As US lawmakers - including Speaker of the House of Representatives Nancy Pelosi - call for Donald Trump's immediate removal as President, Kiwi experts are expressing mixed views on whether it's possible or even appropriate.
President-elect Joe Biden has labelled supporters of the outgoing President who stormed the Capitol in Washington DC this week "domestic terrorists", calling it "one of the darkest days in the history of our nation". Pelosi called the events "horrors that will forever stain our nation's history". The FBI is mulling sedition charges against those involved.
But Amy Baker Benjamin - a senior lecturer in international law at AUT - doesn't see it that way. While adamant she doesn't condone the violence that occurred, the protests "were peaceful".
"I think there were tens of thousands of people - I don't know the exact number - and they were all peaceful. It looks like there was a small group that went up to the Capitol and decided to take matters into their own hands.
"I don't condone violence so I can't be on that side, but the big protests that happened earlier were all peaceful and I think that's a fine exercise of freedom of assembly and freedom of speech."
The argument put forward for Trump's removal centres on his apparent support for the invasion of the Capitol building. For months he has disputed the outcome of the election, urged supporters to show up to the Capitol on the day the events took place, and afterwards praised the intruders, calling them "very special".
Earlier that day speaking to the crowd at the Capitol, Trump ally Rudy Giuliani called for "trial by combat", his son called for "total war" and Trump himself urged them to "fight like hell".
Benjamin, whose son was at the protest, said she'd heard nothing from the President that amounted to a call for violence.
"I don't see how his saying he's going to contest the election is a dog-whistle for people to go out and get violent. I know that some people argue he's always emitting these dog whistles with his words, but I don't see that at all. I think he wanted to fire up the crowd... only relatively few went up to the Capitol... I think anyone who says what Trump said was sort of a coded call to violence is wrong."
Stephen Hoadley, international relations professor at the University of Auckland, told Newshub while the protests were largely peaceful - even those who breached the Capitol were "remarkably restrained", partly down to being allowed without resistance from law enforcement - it was still a "black day for American history".
"A lot of authoritarian regimes will point the finger and say, 'the United States is no better than we are. Who are they to lecture us on the conduct of democracy?'"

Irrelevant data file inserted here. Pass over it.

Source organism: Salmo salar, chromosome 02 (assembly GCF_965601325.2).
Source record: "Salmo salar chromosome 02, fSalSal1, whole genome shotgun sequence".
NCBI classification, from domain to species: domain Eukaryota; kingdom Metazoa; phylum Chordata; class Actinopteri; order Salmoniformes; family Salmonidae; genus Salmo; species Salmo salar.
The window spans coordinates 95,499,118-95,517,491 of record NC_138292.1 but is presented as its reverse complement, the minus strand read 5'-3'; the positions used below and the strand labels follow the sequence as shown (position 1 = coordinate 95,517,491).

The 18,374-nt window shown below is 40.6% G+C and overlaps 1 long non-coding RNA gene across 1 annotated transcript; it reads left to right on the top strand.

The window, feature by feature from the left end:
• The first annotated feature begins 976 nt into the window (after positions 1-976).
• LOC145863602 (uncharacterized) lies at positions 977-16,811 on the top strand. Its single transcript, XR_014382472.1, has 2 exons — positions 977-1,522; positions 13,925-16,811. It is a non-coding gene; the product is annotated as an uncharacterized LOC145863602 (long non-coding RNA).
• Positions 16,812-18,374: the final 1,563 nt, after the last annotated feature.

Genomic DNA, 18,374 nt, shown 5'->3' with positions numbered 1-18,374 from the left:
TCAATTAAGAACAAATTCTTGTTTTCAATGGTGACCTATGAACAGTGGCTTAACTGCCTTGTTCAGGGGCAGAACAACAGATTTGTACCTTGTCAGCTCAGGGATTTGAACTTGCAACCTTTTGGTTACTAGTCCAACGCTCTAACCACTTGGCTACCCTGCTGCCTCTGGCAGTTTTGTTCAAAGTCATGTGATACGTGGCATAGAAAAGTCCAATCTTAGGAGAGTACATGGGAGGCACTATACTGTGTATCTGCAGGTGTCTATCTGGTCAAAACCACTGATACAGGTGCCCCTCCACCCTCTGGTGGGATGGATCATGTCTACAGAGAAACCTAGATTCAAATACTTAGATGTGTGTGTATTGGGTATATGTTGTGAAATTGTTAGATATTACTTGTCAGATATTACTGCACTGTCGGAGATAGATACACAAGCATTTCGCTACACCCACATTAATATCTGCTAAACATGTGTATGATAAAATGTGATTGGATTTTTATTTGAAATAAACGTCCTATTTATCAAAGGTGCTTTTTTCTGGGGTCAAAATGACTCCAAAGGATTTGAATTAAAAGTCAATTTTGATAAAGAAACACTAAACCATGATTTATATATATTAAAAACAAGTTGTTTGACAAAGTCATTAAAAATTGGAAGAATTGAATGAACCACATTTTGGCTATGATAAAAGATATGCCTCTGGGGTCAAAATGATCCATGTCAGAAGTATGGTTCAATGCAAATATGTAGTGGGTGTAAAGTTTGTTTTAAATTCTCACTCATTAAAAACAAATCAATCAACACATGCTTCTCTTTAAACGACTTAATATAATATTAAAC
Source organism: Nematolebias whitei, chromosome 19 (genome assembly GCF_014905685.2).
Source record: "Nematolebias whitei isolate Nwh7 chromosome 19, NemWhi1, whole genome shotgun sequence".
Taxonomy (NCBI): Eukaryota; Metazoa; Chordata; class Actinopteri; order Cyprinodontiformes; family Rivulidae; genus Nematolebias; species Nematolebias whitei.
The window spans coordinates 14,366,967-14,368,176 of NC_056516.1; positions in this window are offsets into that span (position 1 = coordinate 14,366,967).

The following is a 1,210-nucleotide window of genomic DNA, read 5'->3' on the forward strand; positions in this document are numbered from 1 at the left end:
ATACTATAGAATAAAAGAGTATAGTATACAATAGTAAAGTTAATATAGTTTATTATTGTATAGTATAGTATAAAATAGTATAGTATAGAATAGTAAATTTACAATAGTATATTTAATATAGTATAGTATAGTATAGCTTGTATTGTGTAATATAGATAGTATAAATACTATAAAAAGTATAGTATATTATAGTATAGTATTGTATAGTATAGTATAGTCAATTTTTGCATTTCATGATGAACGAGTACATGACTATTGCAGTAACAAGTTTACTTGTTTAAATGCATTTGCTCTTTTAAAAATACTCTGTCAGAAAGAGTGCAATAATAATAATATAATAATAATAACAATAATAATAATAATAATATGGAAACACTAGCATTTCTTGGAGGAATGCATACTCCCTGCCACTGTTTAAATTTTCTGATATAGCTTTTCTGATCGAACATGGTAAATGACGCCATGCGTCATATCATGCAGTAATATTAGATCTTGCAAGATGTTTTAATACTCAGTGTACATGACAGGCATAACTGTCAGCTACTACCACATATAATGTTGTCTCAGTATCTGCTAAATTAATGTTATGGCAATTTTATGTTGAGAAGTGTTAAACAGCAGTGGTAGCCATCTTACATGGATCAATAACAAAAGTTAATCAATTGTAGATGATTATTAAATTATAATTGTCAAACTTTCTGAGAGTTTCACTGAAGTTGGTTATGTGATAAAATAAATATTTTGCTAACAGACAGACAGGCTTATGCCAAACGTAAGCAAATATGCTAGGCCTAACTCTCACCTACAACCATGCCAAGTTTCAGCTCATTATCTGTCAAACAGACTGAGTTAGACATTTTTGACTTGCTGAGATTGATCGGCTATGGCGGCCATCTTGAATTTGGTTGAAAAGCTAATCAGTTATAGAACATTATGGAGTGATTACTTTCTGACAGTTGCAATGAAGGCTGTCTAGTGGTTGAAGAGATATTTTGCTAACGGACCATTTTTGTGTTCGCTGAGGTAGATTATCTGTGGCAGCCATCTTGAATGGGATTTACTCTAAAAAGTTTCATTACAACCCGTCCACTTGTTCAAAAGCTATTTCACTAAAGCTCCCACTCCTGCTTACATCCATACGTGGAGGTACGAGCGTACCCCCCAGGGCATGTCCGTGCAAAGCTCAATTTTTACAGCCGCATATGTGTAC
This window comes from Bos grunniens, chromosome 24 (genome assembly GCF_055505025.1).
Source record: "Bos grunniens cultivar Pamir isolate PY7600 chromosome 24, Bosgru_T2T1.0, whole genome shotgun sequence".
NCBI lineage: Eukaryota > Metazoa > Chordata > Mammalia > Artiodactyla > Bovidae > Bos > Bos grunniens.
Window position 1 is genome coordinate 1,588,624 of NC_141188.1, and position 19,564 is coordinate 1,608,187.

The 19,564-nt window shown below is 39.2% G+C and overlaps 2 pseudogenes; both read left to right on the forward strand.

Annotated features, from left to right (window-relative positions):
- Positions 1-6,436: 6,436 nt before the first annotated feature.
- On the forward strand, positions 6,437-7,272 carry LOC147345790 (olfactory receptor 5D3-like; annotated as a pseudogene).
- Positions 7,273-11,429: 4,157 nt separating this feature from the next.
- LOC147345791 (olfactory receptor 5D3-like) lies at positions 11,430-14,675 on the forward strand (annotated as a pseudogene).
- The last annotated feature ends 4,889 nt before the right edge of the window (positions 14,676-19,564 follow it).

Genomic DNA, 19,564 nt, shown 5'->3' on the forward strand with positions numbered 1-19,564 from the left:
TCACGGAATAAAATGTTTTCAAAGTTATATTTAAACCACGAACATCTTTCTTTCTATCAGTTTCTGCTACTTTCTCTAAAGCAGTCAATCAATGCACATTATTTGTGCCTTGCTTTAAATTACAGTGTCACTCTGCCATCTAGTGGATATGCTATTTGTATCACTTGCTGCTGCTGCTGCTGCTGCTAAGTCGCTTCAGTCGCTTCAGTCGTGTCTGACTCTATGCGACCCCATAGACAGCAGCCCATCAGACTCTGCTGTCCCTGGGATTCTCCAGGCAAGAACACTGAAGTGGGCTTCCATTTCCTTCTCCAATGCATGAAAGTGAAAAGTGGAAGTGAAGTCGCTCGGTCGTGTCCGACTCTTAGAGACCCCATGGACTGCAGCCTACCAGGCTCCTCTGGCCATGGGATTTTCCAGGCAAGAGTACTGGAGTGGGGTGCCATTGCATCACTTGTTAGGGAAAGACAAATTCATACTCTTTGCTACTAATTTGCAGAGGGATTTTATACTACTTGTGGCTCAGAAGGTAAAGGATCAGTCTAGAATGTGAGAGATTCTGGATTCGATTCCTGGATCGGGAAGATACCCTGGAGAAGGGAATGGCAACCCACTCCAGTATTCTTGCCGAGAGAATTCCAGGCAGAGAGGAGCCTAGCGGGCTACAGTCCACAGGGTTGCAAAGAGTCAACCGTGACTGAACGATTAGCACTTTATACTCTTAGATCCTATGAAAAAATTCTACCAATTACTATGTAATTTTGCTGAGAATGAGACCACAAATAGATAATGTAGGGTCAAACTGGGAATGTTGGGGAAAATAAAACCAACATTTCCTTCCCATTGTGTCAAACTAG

Unlike Benjamin, Dr Hoadley said the rioters were "encouraged by the President", and his attempt at defusing the situation - a one-minute video shot from the safety of the White House lawn - did little to ease tensions, starting with false claims about the election result and praise for the insurrectionists.
"He did say the right thing that they'd made their point they should now go home... but it was a very mixed message," Dr Hoadley said.
"It didn't indicate any remorse or any change of view as to his conspiracy theories that he continues to feed his base."
University of Otago international relations professor Robert Patman says Trump "created the climate" that resulted in the first breach of Capitol security in more than 200 years, and waited until after things got "out of hand" to call for peace.
"If Trump had said to his supporters, 'You must absolutely in no circumstances take this issue onto the streets and in any way contest the result," that would have been different. But he hasn't done that. Trump has set the tone and created an environment in which this sort of mob riot... was possible."
Asked if Trump and his supporters had gone too far in trying to disrupt Biden's certification as the victor, Dr Patman said the outgoing President had been "going too far for a long time" - and others have been encouraged to follow in his footsteps.
"He's the first person I believe in American political history who's been defeated - in recent history, at least - who's not accepted the outcome. It's a bad look for the United States globally - it's always seen itself as a bastion of democracy, and what we're witnessing here in the United States is there are sizeable numbers in the Republican Party who will not accept the outcome of a democratic election."
How should New Zealand react?
Aside from social media posts from Foreign Minister Nanaia Mahuta and Prime Minister Jacinda Ardern, the New Zealand Government has been largely quiet on the events in Washington. Requests for comment from Ardern and Mahuta by Newshub went ignored.
Benjamin says New Zealand shouldn't get involved.
"I think New Zealanders are educated and smart, and they will be following this story as everybody should be and they will use their discernment... in interpreting what's going on and who to believe and what judgements to make. I don't really see a role for the New Zealand Government to do anything. Careful observation from afar is what I would advocate."
Dr Patman has the opposite view.
"New Zealand's national interests do involve us speaking out for a rules-based system. We don't believe in mob rule. It's important New Zealand doesn't tip-toe around what's happening and makes its position absolutely clear - not just to Trump, but the Biden camp, who are looking for international support.
"We believe in a fair go, don't we? ... We don't believe that people should enter a contest on the basis that they can only be the one winner. It's very important that we speak up. Jacinda Ardern has a big audience out there globally, and a lot of people will be disappointed if New Zealand sits on the sidelines and says nothing."
Ardern's tweet on Thursday afternoon has had 120,000 likes and been shared nearly 13,000 times.